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Finally, A Little Break for the Unemployed: Government Provides Tax Break for those Receiving Unemployment Benefits

 (Picture taken during the Great Depression)

Some of us may have forgotten, but there was a time when the US did not have a social contract with unemployed citizens.  If you became unemployed, you were on your own.  No social safety net existed for the many men of the Great Depression who lost their jobs when there was a financial market meltdown.   


In 2010, things are very different.  Although countless experts have dubbed the recent financial crisis as the second Great Depression because of the similarities in the scale of unemployment, one important thing exists now that didn’t exist then: unemployment insurance.  By no means will I argue that the amount Americans receive on the unemployment role is anywhere equivalent to what they were capable of earning in a hot job market, but it does keep a great majority of families from starving to death.  It may not help families avoid foreclosure or prevent them from losing a car much needed for a successful job hunt, but it does provide an opportunity to hope for a better day.  Something our Depression brothers and sisters never had. 


Despite this fact, it is no less discouraging for the unemployed masses that are already bleeding money to have to pay a portion of what they receive in taxes.  The US government has recognized this and decided to provide those on the unemployment role with a tax break.  Under the American Recovery and Reinvestment Act of 2009, taxpayers who received unemployment benefits last year are exempted from paying taxes on a portion of this benefit.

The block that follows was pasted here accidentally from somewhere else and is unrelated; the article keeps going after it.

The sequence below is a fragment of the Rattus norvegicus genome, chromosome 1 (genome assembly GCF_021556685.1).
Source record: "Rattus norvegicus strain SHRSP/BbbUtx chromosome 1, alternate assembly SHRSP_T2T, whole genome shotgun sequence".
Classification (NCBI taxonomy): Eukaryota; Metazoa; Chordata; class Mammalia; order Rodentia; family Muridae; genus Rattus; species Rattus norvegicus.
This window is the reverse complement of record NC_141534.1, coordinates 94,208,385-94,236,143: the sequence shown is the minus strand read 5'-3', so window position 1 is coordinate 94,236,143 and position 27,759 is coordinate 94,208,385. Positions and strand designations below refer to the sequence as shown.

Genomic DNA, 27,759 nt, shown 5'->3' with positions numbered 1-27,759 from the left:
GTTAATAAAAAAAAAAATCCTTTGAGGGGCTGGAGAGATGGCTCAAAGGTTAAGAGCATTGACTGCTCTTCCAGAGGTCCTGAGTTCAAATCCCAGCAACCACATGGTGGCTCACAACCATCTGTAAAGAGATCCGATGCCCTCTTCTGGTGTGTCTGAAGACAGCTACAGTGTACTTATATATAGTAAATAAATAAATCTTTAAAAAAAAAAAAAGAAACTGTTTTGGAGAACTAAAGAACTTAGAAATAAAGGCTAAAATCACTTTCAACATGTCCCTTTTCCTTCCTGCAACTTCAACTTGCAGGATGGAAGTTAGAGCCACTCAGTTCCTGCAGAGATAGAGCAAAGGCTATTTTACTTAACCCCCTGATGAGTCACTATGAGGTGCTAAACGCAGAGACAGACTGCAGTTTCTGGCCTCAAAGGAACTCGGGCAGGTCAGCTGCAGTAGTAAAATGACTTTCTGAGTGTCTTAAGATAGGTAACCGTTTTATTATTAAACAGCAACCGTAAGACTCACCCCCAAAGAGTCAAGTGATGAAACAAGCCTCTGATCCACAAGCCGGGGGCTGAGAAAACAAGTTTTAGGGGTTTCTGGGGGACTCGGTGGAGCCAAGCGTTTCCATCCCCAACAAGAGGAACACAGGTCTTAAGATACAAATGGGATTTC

Below are the rules that govern the application of this tax break:      



(1)                            Unemployment compensation generally includes any amounts received under the unemployment compensation laws of the United States or of a specific state. It includes state unemployment insurance benefits, railroad unemployment compensation benefits and benefits paid to you by a state or the District of Columbia from the Federal Unemployment Trust Fund. It does not include worker's compensation.


(2)                            Normally, unemployment benefits are taxable; however, under the Recovery Act, every person who receives unemployment benefits during 2009 is eligible to exclude the first $2,400 of these benefits when they file their federal tax return.


(3)                            For a married couple, if each spouse received unemployment compensation then each is eligible to exclude the first $2,400 of benefits.


(4)                            You should receive a Form 1099-G, Certain Government Payments, which shows the total unemployment compensation paid to you in 2009 in box 1.


(5)                            You must subtract $2,400 from the amount in box 1 of Form 1099-G to figure how much of your unemployment compensation is taxable and must be reported on your federal tax return. Do not enter less than zero.


For more information, visit


Marsha Henry

Tax Quarry


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